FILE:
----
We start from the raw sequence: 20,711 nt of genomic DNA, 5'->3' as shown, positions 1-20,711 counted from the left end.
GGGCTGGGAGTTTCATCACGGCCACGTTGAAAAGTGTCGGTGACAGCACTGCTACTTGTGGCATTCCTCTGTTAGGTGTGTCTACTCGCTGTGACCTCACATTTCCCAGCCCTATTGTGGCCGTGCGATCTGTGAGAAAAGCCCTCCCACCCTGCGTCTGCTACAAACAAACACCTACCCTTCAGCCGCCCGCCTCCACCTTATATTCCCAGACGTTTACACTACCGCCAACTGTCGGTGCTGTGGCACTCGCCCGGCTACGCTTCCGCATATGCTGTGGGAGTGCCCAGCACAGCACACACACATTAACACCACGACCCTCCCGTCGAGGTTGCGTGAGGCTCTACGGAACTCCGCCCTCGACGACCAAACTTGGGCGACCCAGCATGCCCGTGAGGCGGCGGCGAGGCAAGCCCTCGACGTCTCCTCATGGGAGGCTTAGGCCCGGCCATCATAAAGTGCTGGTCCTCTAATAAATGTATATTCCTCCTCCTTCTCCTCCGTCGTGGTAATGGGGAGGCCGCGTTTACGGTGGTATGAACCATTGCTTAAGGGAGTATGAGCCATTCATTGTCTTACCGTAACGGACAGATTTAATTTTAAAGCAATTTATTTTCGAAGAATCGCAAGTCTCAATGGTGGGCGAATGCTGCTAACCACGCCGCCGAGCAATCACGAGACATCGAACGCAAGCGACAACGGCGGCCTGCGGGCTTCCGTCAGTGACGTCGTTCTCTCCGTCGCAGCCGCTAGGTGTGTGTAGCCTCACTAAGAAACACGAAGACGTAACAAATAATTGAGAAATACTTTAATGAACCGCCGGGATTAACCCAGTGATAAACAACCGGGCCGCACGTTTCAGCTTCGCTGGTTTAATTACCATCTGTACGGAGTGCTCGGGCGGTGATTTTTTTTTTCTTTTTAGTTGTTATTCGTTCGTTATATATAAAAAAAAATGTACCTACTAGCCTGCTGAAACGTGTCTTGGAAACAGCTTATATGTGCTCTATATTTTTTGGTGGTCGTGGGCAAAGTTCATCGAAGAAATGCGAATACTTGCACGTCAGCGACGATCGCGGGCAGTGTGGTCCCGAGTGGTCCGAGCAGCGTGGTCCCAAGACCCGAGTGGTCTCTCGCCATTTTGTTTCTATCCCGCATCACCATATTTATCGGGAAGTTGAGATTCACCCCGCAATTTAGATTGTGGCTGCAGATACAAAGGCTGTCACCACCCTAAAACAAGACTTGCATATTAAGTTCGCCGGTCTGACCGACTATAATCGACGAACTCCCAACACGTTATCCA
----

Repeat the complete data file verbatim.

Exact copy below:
We start from the raw sequence: 20,711 nt of genomic DNA, 5'->3' as shown, positions 1-20,711 counted from the left end.
GGGCTGGGAGTTTCATCACGGCCACGTTGAAAAGTGTCGGTGACAGCACTGCTACTTGTGGCATTCCTCTGTTAGGTGTGTCTACTCGCTGTGACCTCACATTTCCCAGCCCTATTGTGGCCGTGCGATCTGTGAGAAAAGCCCTCCCACCCTGCGTCTGCTACAAACAAACACCTACCCTTCAGCCGCCCGCCTCCACCTTATATTCCCAGACGTTTACACTACCGCCAACTGTCGGTGCTGTGGCACTCGCCCGGCTACGCTTCCGCATATGCTGTGGGAGTGCCCAGCACAGCACACACACATTAACACCACGACCCTCCCGTCGAGGTTGCGTGAGGCTCTACGGAACTCCGCCCTCGACGACCAAACTTGGGCGACCCAGCATGCCCGTGAGGCGGCGGCGAGGCAAGCCCTCGACGTCTCCTCATGGGAGGCTTAGGCCCGGCCATCATAAAGTGCTGGTCCTCTAATAAATGTATATTCCTCCTCCTTCTCCTCCGTCGTGGTAATGGGGAGGCCGCGTTTACGGTGGTATGAACCATTGCTTAAGGGAGTATGAGCCATTCATTGTCTTACCGTAACGGACAGATTTAATTTTAAAGCAATTTATTTTCGAAGAATCGCAAGTCTCAATGGTGGGCGAATGCTGCTAACCACGCCGCCGAGCAATCACGAGACATCGAACGCAAGCGACAACGGCGGCCTGCGGGCTTCCGTCAGTGACGTCGTTCTCTCCGTCGCAGCCGCTAGGTGTGTGTAGCCTCACTAAGAAACACGAAGACGTAACAAATAATTGAGAAATACTTTAATGAACCGCCGGGATTAACCCAGTGATAAACAACCGGGCCGCACGTTTCAGCTTCGCTGGTTTAATTACCATCTGTACGGAGTGCTCGGGCGGTGATTTTTTTTTTCTTTTTAGTTGTTATTCGTTCGTTATATATAAAAAAAAATGTACCTACTAGCCTGCTGAAACGTGTCTTGGAAACAGCTTATATGTGCTCTATATTTTTTGGTGGTCGTGGGCAAAGTTCATCGAAGAAATGCGAATACTTGCACGTCAGCGACGATCGCGGGCAGTGTGGTCCCGAGTGGTCCGAGCAGCGTGGTCCCAAGACCCGAGTGGTCTCTCGCCATTTTGTTTCTATCCCGCATCACCATATTTATCGGGAAGTTGAGATTCACCCCGCAATTTAGATTGTGGCTGCAGATACAAAGGCTGTCACCACCCTAAAACAAGACTTGCATATTAAGTTCGCCGGTCTGACCGACTATAATCGACGAACTCCCAACACGTTATCCA